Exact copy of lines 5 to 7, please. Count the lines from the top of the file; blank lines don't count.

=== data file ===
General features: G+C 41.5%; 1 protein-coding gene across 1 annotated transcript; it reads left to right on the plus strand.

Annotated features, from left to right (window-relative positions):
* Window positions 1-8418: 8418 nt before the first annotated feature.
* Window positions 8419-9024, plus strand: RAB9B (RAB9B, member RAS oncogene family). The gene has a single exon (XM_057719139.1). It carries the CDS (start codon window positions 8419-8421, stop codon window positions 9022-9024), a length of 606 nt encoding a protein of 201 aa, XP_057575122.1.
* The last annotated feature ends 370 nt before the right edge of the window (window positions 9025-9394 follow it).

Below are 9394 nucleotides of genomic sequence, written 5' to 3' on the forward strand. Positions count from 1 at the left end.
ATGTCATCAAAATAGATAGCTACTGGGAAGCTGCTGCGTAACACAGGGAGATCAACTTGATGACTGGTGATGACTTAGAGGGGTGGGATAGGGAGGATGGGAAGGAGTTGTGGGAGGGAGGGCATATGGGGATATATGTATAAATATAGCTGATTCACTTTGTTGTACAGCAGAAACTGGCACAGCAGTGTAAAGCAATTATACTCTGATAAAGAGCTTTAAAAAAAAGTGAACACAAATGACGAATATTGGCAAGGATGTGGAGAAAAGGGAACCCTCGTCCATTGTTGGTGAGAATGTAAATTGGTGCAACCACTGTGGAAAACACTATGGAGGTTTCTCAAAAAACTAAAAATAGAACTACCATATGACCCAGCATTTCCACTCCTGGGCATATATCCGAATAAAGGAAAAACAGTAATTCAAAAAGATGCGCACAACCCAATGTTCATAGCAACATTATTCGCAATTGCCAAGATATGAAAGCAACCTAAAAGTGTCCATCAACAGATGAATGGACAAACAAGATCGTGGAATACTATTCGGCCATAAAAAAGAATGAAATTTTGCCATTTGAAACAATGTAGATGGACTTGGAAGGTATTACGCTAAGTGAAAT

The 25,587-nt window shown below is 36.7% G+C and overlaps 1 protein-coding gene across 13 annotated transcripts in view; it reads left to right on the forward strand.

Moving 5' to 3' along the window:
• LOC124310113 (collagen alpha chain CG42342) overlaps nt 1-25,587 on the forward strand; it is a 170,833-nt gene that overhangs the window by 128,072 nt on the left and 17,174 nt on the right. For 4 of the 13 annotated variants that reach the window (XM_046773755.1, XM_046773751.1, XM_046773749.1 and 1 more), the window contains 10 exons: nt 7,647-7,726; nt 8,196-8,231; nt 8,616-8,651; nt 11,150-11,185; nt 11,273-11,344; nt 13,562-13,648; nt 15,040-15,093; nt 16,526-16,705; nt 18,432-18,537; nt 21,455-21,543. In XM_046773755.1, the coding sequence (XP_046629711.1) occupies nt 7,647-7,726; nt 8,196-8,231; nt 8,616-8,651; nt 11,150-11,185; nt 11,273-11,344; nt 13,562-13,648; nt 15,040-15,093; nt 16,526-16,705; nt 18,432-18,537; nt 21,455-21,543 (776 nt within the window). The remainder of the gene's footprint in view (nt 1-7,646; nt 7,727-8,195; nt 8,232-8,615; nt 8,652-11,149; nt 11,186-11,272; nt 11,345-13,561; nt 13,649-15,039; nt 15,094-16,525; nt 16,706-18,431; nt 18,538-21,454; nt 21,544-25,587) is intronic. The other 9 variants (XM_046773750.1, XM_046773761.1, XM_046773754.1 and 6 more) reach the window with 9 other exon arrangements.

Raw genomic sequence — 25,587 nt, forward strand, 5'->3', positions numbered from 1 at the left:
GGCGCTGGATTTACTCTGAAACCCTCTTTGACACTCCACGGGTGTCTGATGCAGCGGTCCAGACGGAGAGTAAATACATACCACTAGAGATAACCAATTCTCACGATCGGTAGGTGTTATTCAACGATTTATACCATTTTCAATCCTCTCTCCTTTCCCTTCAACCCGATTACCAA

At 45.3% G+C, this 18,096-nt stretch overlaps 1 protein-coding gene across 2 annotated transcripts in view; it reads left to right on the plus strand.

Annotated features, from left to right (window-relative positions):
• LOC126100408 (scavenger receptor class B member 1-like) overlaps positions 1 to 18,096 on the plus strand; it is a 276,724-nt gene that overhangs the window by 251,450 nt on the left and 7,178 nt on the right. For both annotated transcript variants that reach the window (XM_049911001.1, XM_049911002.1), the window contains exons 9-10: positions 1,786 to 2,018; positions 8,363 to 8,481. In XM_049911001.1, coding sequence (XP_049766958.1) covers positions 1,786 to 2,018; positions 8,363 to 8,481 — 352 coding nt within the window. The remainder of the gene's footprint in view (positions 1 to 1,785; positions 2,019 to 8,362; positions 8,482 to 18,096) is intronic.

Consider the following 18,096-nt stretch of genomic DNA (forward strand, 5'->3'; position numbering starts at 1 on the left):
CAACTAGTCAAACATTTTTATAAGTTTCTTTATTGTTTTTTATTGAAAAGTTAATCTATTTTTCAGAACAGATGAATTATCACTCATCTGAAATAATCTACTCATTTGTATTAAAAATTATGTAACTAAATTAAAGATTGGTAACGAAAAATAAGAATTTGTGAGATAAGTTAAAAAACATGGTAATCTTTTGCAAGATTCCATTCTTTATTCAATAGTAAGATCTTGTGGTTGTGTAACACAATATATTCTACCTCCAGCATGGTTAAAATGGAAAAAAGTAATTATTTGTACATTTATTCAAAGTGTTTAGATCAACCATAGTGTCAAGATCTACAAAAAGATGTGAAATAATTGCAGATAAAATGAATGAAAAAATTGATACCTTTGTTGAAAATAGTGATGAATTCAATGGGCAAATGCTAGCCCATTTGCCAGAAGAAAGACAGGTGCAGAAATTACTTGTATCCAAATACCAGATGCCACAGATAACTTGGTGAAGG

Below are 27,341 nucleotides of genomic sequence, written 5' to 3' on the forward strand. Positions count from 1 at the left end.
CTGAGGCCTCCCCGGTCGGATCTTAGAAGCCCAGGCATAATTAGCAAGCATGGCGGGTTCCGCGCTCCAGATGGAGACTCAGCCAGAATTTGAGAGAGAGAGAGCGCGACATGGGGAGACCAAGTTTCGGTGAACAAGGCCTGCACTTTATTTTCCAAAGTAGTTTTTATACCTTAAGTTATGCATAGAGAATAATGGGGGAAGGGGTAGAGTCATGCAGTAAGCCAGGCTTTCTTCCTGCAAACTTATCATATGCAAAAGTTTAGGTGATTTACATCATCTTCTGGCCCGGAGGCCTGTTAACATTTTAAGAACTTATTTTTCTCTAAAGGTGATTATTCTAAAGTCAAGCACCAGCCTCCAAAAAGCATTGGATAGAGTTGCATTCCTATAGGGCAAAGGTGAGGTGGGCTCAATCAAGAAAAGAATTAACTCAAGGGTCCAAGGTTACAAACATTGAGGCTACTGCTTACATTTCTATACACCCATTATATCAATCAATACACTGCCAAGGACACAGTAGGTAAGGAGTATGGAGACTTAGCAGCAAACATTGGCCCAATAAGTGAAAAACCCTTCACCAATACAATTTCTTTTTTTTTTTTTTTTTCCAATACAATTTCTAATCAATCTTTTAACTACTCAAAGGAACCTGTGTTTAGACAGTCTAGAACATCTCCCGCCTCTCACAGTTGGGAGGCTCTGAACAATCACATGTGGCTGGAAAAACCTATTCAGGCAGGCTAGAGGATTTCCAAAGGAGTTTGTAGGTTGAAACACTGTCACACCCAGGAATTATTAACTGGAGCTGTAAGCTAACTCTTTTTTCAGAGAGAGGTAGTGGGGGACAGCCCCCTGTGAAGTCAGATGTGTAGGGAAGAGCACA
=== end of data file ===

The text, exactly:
* The last annotated feature ends 370 nt before the right edge of the window (window positions 9025-9394 follow it).

Below are 9394 nucleotides of genomic sequence, written 5' to 3' on the forward strand. Positions count from 1 at the left end.
ATGTCATCAAAATAGATAGCTACTGGGAAGCTGCTGCGTAACACAGGGAGATCAACTTGATGACTGGTGATGACTTAGAGGGGTGGGATAGGGAGGATGGGAAGGAGTTGTGGGAGGGAGGGCATATGGGGATATATGTATAAATATAGCTGATTCACTTTGTTGTACAGCAGAAACTGGCACAGCAGTGTAAAGCAATTATACTCTGATAAAGAGCTTTAAAAAAAAGTGAACACAAATGACGAATATTGGCAAGGATGTGGAGAAAAGGGAACCCTCGTCCATTGTTGGTGAGAATGTAAATTGGTGCAACCACTGTGGAAAACACTATGGAGGTTTCTCAAAAAACTAAAAATAGAACTACCATATGACCCAGCATTTCCACTCCTGGGCATATATCCGAATAAAGGAAAAACAGTAATTCAAAAAGATGCGCACAACCCAATGTTCATAGCAACATTATTCGCAATTGCCAAGATATGAAAGCAACCTAAAAGTGTCCATCAACAGATGAATGGACAAACAAGATCGTGGAATACTATTCGGCCATAAAAAAGAATGAAATTTTGCCATTTGAAACAATGTAGATGGACTTGGAAGGTATTACGCTAAGTGAAAT